Looking to grow a gorgeous green lawn but can’t decide if it’s best to sod or seed? Then you’ve come to the right place. We’ve put together a detailed comparison to help you make the choice between sod or seed. Read on to discover if sodding or overseeding is the right choice for you.

What Is Sod?

Sod is pre-grown grass fully equipped with healthy soil and roots. Specialized farms cultivate and harvest sod in rolls or sheets for easy installation.

When you order sod, it arrives at your doorstep, pre-cut, trimmed, and ready to be unrolled like a carpet. Sodding comes at a higher price, but it’s also a much quicker solution to barren or patchy lawns.

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What Is Overseeding?

When you’re overseeding, you use grass seed to bring new life to your existing lawn. The process is much more involved than sodding because you’re cultivating the grass yourself.

Overseeding is ideal for enhancing the density and overall health of your grass. It can also introduce grass varieties that are more resilient against diseases, pests, and environmental stressors.

Sod vs. Seed

When making your decision between sodding or seeding your lawn, it’s important to understand the characteristics of the two. A sodded lawn versus a seeded lawn requires different growing conditions in order to stay healthy. The following chart outlines the differences between sodding and overseeding:

PlantingQuick installationExtended installation time
SunNeeds plenty of sun to growCan grow in sun, shade, and partly shaded areas
WaterRequires frequent wateringMinimal watering required. Options for drought-tolerant seed
Growth PeriodInstant growthTakes time to fully establish
VarietiesVarieties for warm and cool seasonsWide range of grass seeds to choose from.
PriceExpensive for large spacesCost-effective
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Should You Resod or Reseed Your Lawn?

A lawn that’s overcome with 50% or more weeds is a lawn that’s better off resodded than reseeded. Lawns that are in good condition with under 50% weed coverage can make an argument for reseeding rather than resodding. When weeds take over, there’s little room and little nutrients left for the grass.

This can be hard to overcome with reseeding because the weeds will continue to monopolize the soil. When you’re not dealing with weeds but instead, you’re faced with issues such as small dead patches of grass, then the budget-friendly solution would be to use grass seeds vs. sod.

Turf Seed vs. Grass Seed: Factors to Consider

Now that you know what’s required to sod or seed, it’s time to take a closer look at personal considerations.

Your choice of grass seed vs. sod can be influenced by where you live, your preferences, and your lifestyle. Let’s review some key factors between sod vs. seed:

Sod and seed thrive in well-prepared loam soil, which is a blend of clay, sand, and organic material. Another factor to consider it your Plant Hardiness Zone. Hardiness Zones are determined by the soil composition and climatic conditions in each region. Cool-season sod grows best in the Northern zones, whereas warm-season sod grows better in Southern Zones. Typically, you can find the Hardiness Zones for grass seeds on the packaging. If you’re unsure which zone you’re in, you can refer to the Canadian Plant Hardiness Zone Map.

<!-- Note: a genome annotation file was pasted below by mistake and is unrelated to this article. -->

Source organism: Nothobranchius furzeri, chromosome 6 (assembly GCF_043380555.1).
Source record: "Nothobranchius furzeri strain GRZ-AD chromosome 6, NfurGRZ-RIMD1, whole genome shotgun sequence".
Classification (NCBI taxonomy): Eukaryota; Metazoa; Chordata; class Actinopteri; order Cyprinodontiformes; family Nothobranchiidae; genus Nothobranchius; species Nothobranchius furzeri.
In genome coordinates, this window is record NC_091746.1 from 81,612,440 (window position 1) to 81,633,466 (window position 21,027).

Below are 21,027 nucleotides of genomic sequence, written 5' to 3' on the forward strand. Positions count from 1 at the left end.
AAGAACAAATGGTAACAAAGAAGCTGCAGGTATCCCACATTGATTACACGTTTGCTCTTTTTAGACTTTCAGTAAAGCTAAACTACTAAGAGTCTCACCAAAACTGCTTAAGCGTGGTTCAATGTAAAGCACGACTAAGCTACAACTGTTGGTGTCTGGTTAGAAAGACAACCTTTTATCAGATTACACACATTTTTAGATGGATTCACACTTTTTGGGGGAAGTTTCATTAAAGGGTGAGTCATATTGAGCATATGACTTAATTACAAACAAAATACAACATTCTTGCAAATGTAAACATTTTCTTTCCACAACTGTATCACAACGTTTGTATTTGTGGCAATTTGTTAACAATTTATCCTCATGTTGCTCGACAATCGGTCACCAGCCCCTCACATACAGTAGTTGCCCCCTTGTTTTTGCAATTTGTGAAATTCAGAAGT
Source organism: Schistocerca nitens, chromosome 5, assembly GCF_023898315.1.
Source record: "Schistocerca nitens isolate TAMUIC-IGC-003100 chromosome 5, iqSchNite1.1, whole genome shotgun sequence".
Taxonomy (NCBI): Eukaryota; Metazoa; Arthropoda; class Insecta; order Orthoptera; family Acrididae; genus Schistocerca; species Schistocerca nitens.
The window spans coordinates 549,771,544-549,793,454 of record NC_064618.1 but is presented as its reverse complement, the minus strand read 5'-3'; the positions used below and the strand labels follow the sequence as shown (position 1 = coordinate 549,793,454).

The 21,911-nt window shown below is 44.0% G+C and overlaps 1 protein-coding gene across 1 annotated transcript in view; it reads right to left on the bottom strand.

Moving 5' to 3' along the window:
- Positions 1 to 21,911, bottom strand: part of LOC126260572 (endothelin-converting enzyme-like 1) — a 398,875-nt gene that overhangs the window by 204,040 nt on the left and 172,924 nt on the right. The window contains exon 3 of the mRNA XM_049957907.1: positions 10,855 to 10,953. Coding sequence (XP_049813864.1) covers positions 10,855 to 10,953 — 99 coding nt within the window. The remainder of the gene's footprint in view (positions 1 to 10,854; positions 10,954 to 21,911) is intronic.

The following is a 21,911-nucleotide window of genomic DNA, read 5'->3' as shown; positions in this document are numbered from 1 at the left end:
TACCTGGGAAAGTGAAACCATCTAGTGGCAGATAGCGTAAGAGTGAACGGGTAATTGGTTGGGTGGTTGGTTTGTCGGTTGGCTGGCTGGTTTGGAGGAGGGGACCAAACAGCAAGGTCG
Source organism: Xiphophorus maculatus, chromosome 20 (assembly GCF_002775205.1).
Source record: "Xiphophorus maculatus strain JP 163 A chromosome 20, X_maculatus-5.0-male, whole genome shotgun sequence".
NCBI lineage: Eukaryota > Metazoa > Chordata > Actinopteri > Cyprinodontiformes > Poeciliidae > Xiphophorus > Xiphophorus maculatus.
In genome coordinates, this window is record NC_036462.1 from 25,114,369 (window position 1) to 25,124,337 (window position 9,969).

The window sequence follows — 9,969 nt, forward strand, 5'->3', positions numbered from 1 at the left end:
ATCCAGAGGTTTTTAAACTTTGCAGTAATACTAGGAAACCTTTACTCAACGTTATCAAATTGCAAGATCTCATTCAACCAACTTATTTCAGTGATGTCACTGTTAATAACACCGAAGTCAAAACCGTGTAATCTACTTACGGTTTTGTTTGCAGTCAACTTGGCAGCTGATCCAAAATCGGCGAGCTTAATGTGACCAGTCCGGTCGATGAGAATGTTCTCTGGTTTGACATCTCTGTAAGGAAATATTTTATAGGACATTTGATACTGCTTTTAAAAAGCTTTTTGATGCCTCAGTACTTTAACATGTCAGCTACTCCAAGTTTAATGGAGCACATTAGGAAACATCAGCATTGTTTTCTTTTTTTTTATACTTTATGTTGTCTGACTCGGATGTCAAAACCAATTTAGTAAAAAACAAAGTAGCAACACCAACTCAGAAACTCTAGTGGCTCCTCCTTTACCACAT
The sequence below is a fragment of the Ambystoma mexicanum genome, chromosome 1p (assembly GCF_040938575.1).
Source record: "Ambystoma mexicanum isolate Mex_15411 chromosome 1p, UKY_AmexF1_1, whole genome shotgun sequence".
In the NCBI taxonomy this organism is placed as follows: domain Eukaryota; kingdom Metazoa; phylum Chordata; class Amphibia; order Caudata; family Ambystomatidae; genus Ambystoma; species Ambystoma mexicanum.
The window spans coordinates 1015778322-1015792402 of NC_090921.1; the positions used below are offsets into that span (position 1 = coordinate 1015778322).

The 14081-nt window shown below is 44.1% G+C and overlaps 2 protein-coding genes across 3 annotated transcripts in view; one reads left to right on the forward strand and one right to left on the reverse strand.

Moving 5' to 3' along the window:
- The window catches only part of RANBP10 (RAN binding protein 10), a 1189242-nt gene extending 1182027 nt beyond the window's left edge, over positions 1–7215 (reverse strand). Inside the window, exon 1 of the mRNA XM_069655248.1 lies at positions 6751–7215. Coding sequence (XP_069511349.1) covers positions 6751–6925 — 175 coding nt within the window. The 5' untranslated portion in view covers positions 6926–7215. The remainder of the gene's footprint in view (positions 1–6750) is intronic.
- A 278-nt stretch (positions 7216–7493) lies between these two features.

Every lawn has unique amounts of shade and sunlight that impact the health and overall growth of the grass. Lawns that are covered with shade are less likely to see sod flourish than lawns that receive regular direct sunlight. Seeded grass isn’t as vulnerable to shaded areas because it adapts to its original environment. Sod begins its lifecycle on a farm where it receives constant maintenance and experiences ideal conditions. As a result, it’s more likely to reject the changes in its environment after being transplanted.

Germinating grass seed in a lawn with a high concentration of weeds can be challenging. Weeds tend to monopolize all the essential nutrients and moisture in the soil, which prevents the grass seed from establishing healthy roots. For a beautifully green and full lawn, consider removing the weeded area entirely and replacing it with new sod. This will create a fresh start for the grass to grow without unwanted competition.

Sodding may seem like the easier option, but unrolling the turf is only one part of the process. To ensure the sod transplants successfully, the soil needs to be meticulously prepared. Seeding can take longer to install but it has a greater chance of success if the soil isn’t perfect. If the sod doesn’t establish its roots, it can become costly to re-do the entire process.

Are you thinking about fixing a small patch of your lawn that’s brown or sparse? Seeding might just be the solution for you. Sod involves laying down large rolls of grass, which can be a bit much for minor touch-ups. Seeding is not only more cost-effective for smaller areas but also allows you to target specific spots that need help.

Long-term maintenance for a sodded lawn is often easier than maintaining an overseeded lawn. This is mainly because sod is ready-made, whereas overseeding requires the existing grass to fill in over time. Sodded lawns are also more resistant to weeds and drought. Overseeded lawns require more watering and mowing to encourage germination. Overseed lawns may need to be reseeded every year to maintain a healthy appearance.


Related Article: COST OF SOD IN ONTARIO 2024

Final Takeaways

Ultimately, the choice to sod or seed depends on your needs, budget, and lawn conditions. Sodding can be more expensive than overseeding, but you get an instant lush lawn. Overseeding is effective for repairing damaged lawns and offers more variations than turf seed. Need help to decide between sod or seed? Contact IRS Gardening for more information.